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Old 09-07-2017, 12:49 PM   #21
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The rule you always see for asset allocation is always "Subtract your age from 100, and invest that percentage in stocks, the rest in bonds". I understand the general reasoning behind that, but the rule seems so simplistic that I doubt there is much detailed logic behind it. Among other things, it ignores the role early retirement, expected withdrawal rate, expected longevity, etc. might play in determining the proper mix at any given point in time.

For example, it seems a better approach would be "Assume any major market downturn is unlikely to last more than 10 years. Therefore, keep 10 years worth of living expenses in non-volatile investments (bonds), and the rest in stocks".

Any flaws with this approach? Any approaches that make more sense than the Rule of 100?
The idea that bonds are a "non-volatile" investment is a myth. Just like stocks , bonds can be very volatile, near term of course. 2009 10 year treasuries were down almost 10%! Stocks are risker short term , but thats because they much much better long term returns. It's all about your time horizon...if you have a long one stocks are clearly the better investment
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Old 09-07-2017, 01:26 PM   #22
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Thanks for all the great replies! One consistent theme that I've heard, though, and don't understand, is something like "So if one can stomach a 30% loss in the portfolio, then don't have more than 60% equities". Why would I care, or be able to stomach, one percentage loss over another? If I have enough money in a stable-value fund to cover my expenses during a market downturn, why should I care whether the remainder (temporarily) drops 20, 30, 50, or 80%? I'm assuming I'm not going to sell from that portion until it recovers. ...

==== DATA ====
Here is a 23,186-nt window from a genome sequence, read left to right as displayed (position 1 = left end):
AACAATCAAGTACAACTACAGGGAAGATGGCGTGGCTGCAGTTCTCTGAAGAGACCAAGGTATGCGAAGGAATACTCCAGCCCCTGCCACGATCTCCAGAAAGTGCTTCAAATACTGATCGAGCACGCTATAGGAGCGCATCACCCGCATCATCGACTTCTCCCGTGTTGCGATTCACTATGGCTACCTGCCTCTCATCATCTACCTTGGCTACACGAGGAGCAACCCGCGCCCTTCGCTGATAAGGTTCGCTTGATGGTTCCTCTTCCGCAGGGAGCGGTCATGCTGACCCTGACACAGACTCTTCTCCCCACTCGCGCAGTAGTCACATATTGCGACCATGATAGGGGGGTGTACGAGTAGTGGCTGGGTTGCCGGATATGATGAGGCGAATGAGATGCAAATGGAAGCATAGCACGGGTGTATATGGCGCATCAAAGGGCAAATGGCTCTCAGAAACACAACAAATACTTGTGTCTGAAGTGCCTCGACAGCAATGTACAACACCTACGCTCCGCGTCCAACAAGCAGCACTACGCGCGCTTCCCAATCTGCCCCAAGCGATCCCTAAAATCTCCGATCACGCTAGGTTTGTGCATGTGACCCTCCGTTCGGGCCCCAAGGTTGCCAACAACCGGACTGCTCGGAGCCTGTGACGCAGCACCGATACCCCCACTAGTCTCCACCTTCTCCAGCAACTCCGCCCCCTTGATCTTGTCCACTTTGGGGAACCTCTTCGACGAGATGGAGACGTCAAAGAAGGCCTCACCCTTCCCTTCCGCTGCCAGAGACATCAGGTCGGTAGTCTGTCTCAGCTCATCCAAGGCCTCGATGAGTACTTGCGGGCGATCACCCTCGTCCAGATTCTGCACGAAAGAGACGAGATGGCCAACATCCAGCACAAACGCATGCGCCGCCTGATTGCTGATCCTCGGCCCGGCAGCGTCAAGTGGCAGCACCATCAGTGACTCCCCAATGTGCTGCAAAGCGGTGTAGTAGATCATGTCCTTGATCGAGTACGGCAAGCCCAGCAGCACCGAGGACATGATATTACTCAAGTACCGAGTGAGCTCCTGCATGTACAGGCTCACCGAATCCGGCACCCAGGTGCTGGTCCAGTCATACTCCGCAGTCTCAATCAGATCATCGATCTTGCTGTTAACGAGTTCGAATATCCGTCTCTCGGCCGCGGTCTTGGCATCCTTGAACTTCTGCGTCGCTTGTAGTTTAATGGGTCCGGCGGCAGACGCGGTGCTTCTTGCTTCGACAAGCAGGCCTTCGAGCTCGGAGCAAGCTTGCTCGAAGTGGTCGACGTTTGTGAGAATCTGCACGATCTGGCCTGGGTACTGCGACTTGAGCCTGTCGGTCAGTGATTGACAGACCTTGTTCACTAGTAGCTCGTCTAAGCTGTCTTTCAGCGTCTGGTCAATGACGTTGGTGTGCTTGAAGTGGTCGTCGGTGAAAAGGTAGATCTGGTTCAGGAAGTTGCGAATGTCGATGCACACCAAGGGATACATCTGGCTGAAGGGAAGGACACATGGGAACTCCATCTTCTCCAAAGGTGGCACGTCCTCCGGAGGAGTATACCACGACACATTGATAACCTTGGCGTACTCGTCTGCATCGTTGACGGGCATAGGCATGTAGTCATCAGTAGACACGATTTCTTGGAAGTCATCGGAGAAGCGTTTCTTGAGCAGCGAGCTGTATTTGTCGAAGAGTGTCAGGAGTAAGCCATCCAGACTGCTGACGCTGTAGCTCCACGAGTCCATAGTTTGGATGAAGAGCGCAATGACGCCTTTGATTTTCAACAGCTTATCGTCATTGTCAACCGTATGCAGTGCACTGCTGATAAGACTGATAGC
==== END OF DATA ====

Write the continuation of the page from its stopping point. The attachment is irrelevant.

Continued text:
I'm not one that recommended that and I don't see the arithmetic, but I think I can answer your question: It depends on your emotional risk tolerance and you may not know that until after the fact. IOW life is like school except that first you get the test and then you get the lesson.

I've been through a few of these I know that I will react as you hypothesize that you will react, but you haven't said what your experience in big downturns has been. If you have the experience then great. If not, I'd suggest that you shouldn't be so confident in your prediction. Ref Your Money & Your Brain by Jason Zweig.

Those pointing out that a recovery is not guaranteed are right of course. But we live and die by inductive logic; using the past to predict the future. We have no choice, so we just have to keep remembering Taleb's turkey and keep looking over our shoulder. (Turkey Problem - Nassim Taleb)
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Old 09-07-2017, 01:50 PM   #23
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It's all about your time horizon...if you have a long one stocks are clearly the better investment
Unless you're planning on dying soon, shouldn't you always have a long term perspective? I'm 55, and may live to be 95, or 125? So clearly I have a long time to go. But I'm also retired, and withdrawing NOW, and don't want to have to draw down an asset that has fallen 50%. So (not surprisingly) I need to look at both the short term and long term. Rule of 100 says I should have 65/45 split... Some would say more in bonds, because I'm already retired. Others would say more in equities, since I'm potentially in this for another 40 years or so.
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Old 09-07-2017, 01:55 PM   #24
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I've been through a few of these I know that I will react as you hypothesize that you will react, but you haven't said what your experience in big downturns has been. If you have the experience then great. If not, I'd suggest that you shouldn't be so confident in your prediction.
I was ~100% in equities during the tech bubble burst and during the housing crash. I didn't flinch either time, because I've always been a long-term investor and didn't see retirement on the near horizon. I saw the drop in value as just a glitch, which didn't affect my investing strategy much at all. In fact, I was sitting on a lot of cash in 2009 and saw it as a great buying opportunity.